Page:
Consistent Downscaling of Seismic Inversion Thicknesses to Cornerpoint Flow Models
- Subhash Kalla (Louisiana State University) | Christopher D. White (Louisiana State University) | James Gunning (CSIRO Petroleum) | Michael Glinsky (BHP Petroleum)
- Document ID
- Society of Petroleum Engineers
- SPE Journal
- Publication Date
- December 2008
- Document Type
- Journal Paper
- 412 - 422
- 2008. Society of Petroleum Engineers
- 5.5 Reservoir Simulation, 5.1.8 Seismic Modelling, 1.2.3 Rock properties, 4.1.2 Separation and Treating, 4.1.5 Processing Equipment, 7.6.2 Data Integration, 5.1.7 Seismic Processing and Interpretation, 5.5.3 Scaling Methods, 5.1 Reservoir Characterisation, 4.3.4 Scale, 5.1.5 Geologic Modeling
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Accurate reservoir simulation requires data-rich geomodels. In this paper, geomodels integrate stochastic seismic inversion results (for means and variances of packages of meter-scale beds), geologic modeling (for a framework and priors), rock physics (to relate seismic to flow properties), and geostatistics (for spatially correlated variability). These elements are combined in a Bayesian framework. The proposed workflow produces models with plausible bedding geometries, where each geomodel agrees with seismic data to the level consistent with the signal-to-noise ratio of the inversion. An ensemble of subseismic models estimates the means and variances of properties throughout the flow simulation grid.
Grid geometries with possible pinchouts can be simulated using auxiliary variables in a Markov chain Monte Carlo (MCMC) method. Efficient implementations of this method require a posterior covariance matrix for layer thicknesses. Under assumptions that are not too restrictive, the inverse of the posterior covariance matrix can be approximated as a Toeplitz matrix, which makes the MCMC calculations efficient. The proposed method is examined using two-layer examples. Then, convergence is demonstrated for a synthetic 3D, 10,000 trace, 10 layer cornerpoint model. Performance is acceptable.
The Bayesian framework introduces plausible subseismic features into flow models, whilst avoiding overconstraining to seismic data, well data, or the conceptual geologic model. The methods outlined in this paper for honoring probabilistic constraints on total thickness are general, and need not be confined to thickness data obtained from seismic inversion: Any spatially dense estimates of total thickness and its variance can be used, or the truncated geostatistical model could be used without any dense constraints.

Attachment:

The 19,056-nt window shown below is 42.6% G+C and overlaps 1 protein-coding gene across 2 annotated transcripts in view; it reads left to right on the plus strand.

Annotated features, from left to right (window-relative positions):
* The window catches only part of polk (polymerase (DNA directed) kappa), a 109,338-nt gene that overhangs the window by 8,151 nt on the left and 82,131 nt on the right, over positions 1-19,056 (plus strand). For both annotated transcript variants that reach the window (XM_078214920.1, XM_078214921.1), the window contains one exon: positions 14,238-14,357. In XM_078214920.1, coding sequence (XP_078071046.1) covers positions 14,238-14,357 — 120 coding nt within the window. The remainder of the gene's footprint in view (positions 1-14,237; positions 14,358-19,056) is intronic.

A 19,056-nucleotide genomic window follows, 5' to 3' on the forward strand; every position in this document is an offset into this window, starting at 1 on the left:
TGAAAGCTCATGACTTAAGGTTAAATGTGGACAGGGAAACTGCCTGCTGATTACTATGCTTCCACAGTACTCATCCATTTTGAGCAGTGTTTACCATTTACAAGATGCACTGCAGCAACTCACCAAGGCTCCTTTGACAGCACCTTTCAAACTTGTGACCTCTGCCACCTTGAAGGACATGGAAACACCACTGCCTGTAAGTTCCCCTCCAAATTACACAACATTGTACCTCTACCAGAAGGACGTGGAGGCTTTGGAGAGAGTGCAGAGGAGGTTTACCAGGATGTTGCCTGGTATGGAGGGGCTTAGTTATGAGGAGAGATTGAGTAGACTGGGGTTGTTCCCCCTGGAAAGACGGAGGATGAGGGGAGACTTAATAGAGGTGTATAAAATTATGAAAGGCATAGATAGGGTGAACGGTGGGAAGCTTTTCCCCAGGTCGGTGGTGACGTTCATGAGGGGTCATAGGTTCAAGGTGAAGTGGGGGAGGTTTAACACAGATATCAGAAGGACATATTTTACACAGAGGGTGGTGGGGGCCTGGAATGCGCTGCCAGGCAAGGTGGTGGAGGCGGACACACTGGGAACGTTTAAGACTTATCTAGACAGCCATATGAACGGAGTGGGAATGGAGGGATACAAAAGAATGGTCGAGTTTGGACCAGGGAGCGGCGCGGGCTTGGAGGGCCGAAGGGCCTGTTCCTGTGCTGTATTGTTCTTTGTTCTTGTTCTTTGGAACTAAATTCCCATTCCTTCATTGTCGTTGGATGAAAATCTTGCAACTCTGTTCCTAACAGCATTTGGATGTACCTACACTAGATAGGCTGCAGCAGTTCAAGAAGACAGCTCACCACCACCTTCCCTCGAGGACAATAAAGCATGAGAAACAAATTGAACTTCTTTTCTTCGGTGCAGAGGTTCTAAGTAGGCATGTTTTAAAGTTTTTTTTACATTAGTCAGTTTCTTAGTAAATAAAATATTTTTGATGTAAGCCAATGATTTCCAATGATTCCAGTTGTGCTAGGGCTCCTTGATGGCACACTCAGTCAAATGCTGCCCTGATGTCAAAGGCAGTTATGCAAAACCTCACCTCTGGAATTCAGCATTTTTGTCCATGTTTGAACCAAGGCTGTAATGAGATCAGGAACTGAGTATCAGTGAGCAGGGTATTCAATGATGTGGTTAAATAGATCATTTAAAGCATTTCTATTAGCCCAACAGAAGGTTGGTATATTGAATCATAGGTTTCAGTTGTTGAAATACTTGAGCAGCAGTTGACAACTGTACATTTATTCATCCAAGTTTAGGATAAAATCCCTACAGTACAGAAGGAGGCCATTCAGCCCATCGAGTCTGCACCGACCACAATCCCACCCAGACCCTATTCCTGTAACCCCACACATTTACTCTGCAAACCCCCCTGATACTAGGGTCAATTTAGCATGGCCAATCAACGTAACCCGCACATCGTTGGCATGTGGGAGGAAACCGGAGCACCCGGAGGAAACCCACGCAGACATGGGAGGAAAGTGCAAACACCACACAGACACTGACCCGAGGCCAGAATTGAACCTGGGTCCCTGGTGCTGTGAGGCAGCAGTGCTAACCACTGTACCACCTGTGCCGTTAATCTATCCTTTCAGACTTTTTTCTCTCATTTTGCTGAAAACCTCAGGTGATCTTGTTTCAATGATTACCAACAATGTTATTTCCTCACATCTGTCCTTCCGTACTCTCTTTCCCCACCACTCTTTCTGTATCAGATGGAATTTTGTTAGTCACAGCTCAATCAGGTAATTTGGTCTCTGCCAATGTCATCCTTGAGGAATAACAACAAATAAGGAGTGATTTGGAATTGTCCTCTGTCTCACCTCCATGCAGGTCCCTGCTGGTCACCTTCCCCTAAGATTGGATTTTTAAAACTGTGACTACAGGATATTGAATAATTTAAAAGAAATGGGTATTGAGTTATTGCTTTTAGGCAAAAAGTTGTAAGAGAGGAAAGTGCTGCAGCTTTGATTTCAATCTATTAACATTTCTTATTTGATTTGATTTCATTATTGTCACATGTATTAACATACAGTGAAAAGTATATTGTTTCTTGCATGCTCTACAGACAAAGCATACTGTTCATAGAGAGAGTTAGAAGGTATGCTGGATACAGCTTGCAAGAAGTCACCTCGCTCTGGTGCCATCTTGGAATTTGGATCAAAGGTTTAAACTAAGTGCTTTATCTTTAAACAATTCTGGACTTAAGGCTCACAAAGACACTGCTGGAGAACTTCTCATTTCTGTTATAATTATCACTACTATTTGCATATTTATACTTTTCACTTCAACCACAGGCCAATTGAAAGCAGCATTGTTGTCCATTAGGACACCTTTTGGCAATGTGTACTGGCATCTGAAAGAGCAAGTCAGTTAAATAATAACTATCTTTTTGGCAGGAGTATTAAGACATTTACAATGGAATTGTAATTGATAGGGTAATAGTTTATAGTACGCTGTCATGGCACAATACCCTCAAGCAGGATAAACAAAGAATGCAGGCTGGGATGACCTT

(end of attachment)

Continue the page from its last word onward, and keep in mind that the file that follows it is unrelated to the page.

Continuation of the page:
Reservoir simulation models are constructed from sparse well data and dense seismic data, using geologic concepts to constrain stratigraphy and property variations. Reservoir models should integrate spare, precise well data and dense,imprecise seismic data.
Because of the sparseness of well data, stochastically inverted seismic data can improve estimates of reservoir geometry and average properties. Although seismic data are densely distributed compared to well data, they are uninformative about meter-scale features. Beds thinner than about 1/8 to 1/4 the dominant seismic wavelength cannot be resolved in seismic surveys (Dobrin and Savit 1988; Widess 1973). For depths of ˜3000 m, the maximum frequency in the signal is typically about 40 Hz, and for average velocities of ˜2,000 m/s, this translates to best resolutions of about 10 m. Besides the limited resolution, seismic-derived depths and thicknesses are uncertain because of noise in the seismic data and uncertainty in the rock physics models (Gunning and Glinsky 2004, 2006). This resolution limit and uncertainties associated with seismic depth and thickness estimates have commonly limited the use of seismic data to either inferring the external geometry or guiding modeling of plausible stratigraphic architectures of reservoirs (Deutsch et al. 1996).
In contrast, well data reveal fine-scale features but cannot specify interwell geometry. To build a consistent model, conceptual stacking and facies models must be constrained by well and seismic data. The resulting geomodels must be gridded for flow simulation using methods that describe stratal architecture flexibly and efficiently.
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